A small organization, which calls diversity “a vulnerability” and immigration — both legal and illegal — the driving force toward the country’s bankruptcy, was supposed to hold its first-ever national conference at a Northern California resort this spring.
VDARE Foundation, a supporter of President Trump, describes itself as a nonprofit “journalistic enterprise” that publishes analysis and editorial commentary to “preserve and celebrate the distinctive culture of America.”
“We inform the fight to keep America American,” according to its website, VDARE.com.
The Southern Poverty Law Center, an Alabama-based civil rights organization that tracks hate groups, describes VDARE.com as an “extremist” and “white nationalist” website that publishes works from authors who “decry the demise of white America.”
The group, based in Connecticut, booked Tenaya Lodge for a three-day conference this spring. Organizers had planned a series of debates and presentations “that will establish guideposts for the incoming administration and burgeoning movement around patriotic immigration reform,” Lydia Brimelow, VDARE’s advancement officer, said in an email to The Washington Post.
But the conference, scheduled for March 31 to April 2, was abruptly canceled after two organizations, the Southern Poverty Law Center and Media Matters for America, a liberal research center, published two articles Monday criticizing the event and prompting complaint calls to Tenaya Lodge. Brimelow said the resort’s sales manager told her that Tenaya Lodge was being called a white supremacist “for doing business with us.”
Brimelow said VDARE is neither a white supremacist nor a white nationalist group.
“What we are is politically correct,” she said, citing Trump, his chief strategist, Stephen Bannon, and his counselor, Kellyanne Conway, as examples.
Glen White, a spokesman for Delaware North, which operates the resort, said in a statement that Tenaya Lodge was initially not aware of VDARE’s views and that booking the group’s event was a “mistake” and that the resort does not endorse the group.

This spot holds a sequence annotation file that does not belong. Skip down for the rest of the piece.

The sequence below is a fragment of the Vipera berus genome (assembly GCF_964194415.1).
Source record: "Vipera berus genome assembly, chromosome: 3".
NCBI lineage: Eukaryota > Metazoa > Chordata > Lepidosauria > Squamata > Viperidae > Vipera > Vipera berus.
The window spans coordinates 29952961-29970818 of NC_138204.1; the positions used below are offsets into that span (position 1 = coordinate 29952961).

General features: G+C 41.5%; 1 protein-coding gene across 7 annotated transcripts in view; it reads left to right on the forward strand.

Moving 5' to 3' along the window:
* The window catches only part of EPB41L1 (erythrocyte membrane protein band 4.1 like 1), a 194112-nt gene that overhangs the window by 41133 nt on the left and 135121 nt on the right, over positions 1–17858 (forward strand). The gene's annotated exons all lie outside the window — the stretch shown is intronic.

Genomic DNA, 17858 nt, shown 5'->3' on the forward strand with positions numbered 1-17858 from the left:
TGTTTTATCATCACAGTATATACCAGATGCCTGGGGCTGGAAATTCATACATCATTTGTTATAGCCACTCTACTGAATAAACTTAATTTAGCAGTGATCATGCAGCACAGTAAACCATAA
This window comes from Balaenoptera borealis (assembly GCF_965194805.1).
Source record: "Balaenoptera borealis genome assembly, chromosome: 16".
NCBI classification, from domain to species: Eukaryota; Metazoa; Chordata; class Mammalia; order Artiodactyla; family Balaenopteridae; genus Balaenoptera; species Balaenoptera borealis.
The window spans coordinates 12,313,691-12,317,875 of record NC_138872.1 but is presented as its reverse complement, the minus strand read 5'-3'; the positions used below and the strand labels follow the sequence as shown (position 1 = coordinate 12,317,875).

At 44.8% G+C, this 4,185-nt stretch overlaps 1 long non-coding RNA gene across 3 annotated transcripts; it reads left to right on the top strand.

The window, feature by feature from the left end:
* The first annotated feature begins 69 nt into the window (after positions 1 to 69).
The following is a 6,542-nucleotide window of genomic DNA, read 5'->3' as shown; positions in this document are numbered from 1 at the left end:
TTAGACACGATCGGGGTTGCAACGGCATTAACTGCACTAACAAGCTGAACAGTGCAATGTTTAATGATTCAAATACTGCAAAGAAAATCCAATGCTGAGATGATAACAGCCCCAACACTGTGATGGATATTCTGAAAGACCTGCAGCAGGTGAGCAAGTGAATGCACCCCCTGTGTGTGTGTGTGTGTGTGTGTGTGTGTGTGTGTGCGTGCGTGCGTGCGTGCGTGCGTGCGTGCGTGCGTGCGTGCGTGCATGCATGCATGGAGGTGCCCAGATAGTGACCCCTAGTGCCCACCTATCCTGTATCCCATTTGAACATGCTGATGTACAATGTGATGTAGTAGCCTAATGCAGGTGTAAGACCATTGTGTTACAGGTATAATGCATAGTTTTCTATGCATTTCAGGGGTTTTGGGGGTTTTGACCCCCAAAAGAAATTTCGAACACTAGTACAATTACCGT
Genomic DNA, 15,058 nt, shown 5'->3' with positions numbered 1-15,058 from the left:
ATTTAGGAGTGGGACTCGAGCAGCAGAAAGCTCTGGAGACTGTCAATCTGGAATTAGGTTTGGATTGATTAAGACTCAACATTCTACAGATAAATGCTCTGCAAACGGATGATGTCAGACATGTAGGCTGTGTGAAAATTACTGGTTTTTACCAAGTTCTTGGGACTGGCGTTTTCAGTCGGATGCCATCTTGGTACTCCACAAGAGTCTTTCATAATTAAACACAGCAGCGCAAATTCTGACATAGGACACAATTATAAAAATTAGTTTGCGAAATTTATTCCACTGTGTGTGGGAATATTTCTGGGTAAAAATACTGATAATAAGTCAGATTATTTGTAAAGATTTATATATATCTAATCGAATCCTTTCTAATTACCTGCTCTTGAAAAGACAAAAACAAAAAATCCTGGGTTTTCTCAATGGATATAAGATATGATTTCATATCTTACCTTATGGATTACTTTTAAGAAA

“We did not realize this group has values that are in conflict with our embracement of diversity among our employees and guests, including people of different cultures, lifestyles, creeds, nationalities, races and ages,” White said in the statement. “We are also concerned that providing meeting space and rooms to this group could be disruptive to our other guests’ enjoyment of Tenaya Lodge and the services we provide to those guests.”
But Brimelow said organizers were “completely transparent” with the resort about VDARE’s views.
“They were alerted of our controversial, immigration-politics mission. We told them there would be security concerns. They were fine with it,” Brimelow said.
Brimelow wrote in a recent article posted on VDARE.com that there has been increasing demand for the group to have a conference. Organizers chose Tenaya Lodge because it’s on government property, meaning the resort has “to honor freedom of speech and assembly,” she wrote.
One of the planned speakers was former Colorado congressman Tom Tancredo, an advocate of hard-line immigration policy. Tancredo, who ran for the GOP presidential nomination in 2008, is a columnist for Breitbart News. Bannon, Breitbart’s former chief executive, once called the news site “the platform of the alt-right,” a small, far-right movement that seeks a whites-only state.
Another was Jared Taylor, editor of the white nationalist magazine American Renaissance.
Brimelow’s husband, Peter Brimelow, a British anti-immigration activist, launched VDARE.com in 1999 as an extension of his book, “Alien Nation: Common Sense About America’s Immigration Disaster,” according to the website.
A promotional image of the conference was posted to VDARE’s Facebook page this month. After Tenaya Lodge canceled the event, the image was altered to include, in bright red letters, “COWARDLY VENUE BACKED OUT!”
Asked whether the organization is looking for another venue for its conference, Lydia Brimelow said the group has limited resources.
“We will have conferences again in the future, but we don’t have the money or staff to pull off another conference on such short notice,” she said.